To ensure more consistent support for teachers and students alike, this program will assign a pair of NextGen Educators who will each provide two to three days of support per classroom. Unlike student teachers, the NextGen Educators will not earn credit for this program. Instead school districts will agree upon an appropriate payment for their service. The State of Connecticut is funding necessary background checks for these NextGen Educators to further ease the burden on districts who will determine how to best allocate their NextGen Educators – from leading small group instruction under supervision and developing lesson plans, to facilitating the use of new technologies for online learning or providing personalized support for students.

 

“We are very excited to partner with the state Department of Education on this initiative,” Dr. Zulma Toro, president of CCSU, said. “CCSU has a long, successful history in preparing educators for Connecticut’s communities since our founding more than 170 years ago. The NextGen Educators program ensures we are responsive to the needs of individual school districts and the state while our own students are provided with experiences that will guide them to becoming effective, successful teachers.”

 

“The concept for NextGen Educators has been in development for some time, but the pandemic really accelerated the need for more student and teacher support,” Dr. Kimberly Kostelis, dean of the CCSU School of Education and Professional Studies, said. “This collaboration really is a win-win-win for CCSU students, Connecticut school districts, and K-12 students and teachers.”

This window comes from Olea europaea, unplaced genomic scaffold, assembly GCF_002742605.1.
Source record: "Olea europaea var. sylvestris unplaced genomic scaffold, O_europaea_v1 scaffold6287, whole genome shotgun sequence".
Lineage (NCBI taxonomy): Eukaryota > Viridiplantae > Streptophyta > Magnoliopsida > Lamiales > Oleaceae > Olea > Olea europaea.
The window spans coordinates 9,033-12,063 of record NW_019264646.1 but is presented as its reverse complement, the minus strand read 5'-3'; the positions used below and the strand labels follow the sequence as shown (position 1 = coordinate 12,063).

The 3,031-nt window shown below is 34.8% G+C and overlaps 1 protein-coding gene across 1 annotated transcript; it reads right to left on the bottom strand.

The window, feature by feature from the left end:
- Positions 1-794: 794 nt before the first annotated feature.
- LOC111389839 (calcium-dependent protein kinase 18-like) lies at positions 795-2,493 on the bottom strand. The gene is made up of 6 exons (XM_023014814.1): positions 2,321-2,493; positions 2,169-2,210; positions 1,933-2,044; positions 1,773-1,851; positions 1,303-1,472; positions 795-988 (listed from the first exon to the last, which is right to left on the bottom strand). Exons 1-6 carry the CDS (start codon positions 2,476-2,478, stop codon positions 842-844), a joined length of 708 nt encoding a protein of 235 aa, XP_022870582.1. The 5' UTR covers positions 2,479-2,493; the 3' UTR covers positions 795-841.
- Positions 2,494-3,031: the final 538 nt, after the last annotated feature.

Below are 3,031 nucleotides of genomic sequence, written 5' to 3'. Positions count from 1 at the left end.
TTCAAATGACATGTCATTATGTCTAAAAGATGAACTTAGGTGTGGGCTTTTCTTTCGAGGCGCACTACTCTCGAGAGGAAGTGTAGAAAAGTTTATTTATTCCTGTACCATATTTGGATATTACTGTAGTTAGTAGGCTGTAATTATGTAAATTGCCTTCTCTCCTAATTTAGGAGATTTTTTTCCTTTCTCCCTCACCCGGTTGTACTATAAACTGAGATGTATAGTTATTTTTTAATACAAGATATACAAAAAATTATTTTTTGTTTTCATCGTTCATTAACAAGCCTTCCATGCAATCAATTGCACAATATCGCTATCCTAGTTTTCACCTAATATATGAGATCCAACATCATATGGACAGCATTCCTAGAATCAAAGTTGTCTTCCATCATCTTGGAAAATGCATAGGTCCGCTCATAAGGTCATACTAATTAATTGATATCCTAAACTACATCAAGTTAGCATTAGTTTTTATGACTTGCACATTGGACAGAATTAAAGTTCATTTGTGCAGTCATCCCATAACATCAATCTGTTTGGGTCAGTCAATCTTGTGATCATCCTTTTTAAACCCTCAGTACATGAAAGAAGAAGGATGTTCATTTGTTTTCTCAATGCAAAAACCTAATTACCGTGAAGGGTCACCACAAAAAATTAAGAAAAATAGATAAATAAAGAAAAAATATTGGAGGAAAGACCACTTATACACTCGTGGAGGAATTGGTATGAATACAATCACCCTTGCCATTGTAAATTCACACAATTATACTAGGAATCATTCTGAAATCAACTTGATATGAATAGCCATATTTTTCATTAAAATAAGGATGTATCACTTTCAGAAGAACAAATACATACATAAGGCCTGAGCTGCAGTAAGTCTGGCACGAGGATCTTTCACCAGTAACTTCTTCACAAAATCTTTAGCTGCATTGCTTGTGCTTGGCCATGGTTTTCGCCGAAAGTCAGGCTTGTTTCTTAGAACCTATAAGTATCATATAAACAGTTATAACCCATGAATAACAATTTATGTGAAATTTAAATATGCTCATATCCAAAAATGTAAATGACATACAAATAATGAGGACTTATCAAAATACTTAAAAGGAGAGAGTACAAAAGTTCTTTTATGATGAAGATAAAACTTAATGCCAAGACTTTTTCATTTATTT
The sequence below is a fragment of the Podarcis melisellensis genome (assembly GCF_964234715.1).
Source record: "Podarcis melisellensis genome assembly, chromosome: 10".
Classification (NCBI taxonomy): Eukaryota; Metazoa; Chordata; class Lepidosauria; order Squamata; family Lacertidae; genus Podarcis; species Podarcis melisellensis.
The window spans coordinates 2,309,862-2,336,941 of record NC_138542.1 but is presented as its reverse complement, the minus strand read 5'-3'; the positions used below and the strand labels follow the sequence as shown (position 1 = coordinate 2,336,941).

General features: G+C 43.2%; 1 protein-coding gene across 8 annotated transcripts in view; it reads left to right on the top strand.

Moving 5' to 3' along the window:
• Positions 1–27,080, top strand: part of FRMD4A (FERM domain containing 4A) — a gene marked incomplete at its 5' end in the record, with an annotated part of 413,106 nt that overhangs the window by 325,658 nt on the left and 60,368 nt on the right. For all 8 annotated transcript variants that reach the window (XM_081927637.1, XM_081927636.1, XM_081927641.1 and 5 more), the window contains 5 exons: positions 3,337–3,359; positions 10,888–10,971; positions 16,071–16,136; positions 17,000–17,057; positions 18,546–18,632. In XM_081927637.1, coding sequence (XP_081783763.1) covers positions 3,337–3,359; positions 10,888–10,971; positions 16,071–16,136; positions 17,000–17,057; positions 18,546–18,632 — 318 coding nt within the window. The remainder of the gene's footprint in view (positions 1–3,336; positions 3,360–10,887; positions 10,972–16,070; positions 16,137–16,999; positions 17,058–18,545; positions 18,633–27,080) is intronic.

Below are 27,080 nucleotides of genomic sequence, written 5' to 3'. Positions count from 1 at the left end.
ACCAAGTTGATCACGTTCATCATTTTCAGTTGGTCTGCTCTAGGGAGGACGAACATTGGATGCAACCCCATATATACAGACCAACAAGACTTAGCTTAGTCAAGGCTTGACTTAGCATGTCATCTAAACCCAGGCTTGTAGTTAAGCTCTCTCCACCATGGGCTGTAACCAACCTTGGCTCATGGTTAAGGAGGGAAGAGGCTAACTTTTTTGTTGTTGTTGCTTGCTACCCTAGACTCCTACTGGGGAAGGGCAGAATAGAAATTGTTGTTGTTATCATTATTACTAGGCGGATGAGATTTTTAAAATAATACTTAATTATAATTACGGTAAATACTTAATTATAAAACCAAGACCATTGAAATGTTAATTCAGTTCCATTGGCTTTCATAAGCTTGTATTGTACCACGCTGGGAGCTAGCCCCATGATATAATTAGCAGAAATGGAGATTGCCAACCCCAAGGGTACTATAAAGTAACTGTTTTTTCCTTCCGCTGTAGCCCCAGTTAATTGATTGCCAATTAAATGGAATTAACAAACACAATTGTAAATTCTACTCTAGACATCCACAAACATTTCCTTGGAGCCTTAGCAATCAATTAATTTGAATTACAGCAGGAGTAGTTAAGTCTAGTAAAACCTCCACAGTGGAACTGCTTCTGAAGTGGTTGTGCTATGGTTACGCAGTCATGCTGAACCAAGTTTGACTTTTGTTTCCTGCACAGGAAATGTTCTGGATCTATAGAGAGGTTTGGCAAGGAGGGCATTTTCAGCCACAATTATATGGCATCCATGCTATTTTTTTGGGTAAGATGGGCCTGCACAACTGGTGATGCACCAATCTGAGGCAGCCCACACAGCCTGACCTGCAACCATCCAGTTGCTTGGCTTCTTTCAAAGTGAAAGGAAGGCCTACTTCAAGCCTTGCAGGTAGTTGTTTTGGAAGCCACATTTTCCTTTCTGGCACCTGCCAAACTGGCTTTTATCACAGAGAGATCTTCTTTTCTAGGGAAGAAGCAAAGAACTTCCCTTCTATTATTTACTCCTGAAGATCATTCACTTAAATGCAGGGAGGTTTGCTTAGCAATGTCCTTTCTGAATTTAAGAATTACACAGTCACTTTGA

Mentorship from Seasoned Educators

 

CSDE is providing each NextGen Educator with a professional mentor – an experienced educator who will share their knowledge and advice. The Black Leaders and Administrators Consortium (BLAC) and Committed to Achieve Latino Advancement and Supports (CALAS) are working with CSDE and CCSU to provide NextGen Educators with these mentors. While classroom teachers will provide valuable mentoring for their NextGen Educators, they won’t be burdened with formal evaluation or administrative responsibilities. Serving as mentors, career teachers will share their expertise with NextGen Educators, allowing mentors to give back and elevate their profession while ensuring Connecticut’s entire education ecosystem will benefit from the collective expertise of experienced educators.

 

“We are grateful for the dedication of Connecticut’s expert educators who have committed to giving back to the profession they love by mentoring the teachers of tomorrow,” Shauna Tucker, CSDE’s chief talent officer, said. “By establishing these important connections, our NextGen Educators will be able to get a head start on building their professional networks while they are still in school.”

 

Pilot Program Live in Bristol Schools

 

The pilot program is underway in the Bristol Public Schools system, which includes six K-5 elementary schools and two K-8 schools. Last week, eighteen NextGen Educators from the classes of 2022 and 2023 at CCSU began orientation. NextGen Educators will be supporting classrooms both in-person and virtually through the end of the 2020-2021 academic year.

 

“When CCSU and the State Department of Education approached us with this program, we knew immediately that it was something we wanted to pilot in our schools,” Dr. Catherine Carbone, superintendent of Bristol Public Schools, said. “Not only are NextGen Educators providing immediate support to our teachers and students, but this partnership will be an additional path to establish relationships with preservice teachers and allow us to quickly fill needed teaching positions with candidates that know our expectations and embrace our community.”

 

For more information about the NextGen Educators initiative, click here.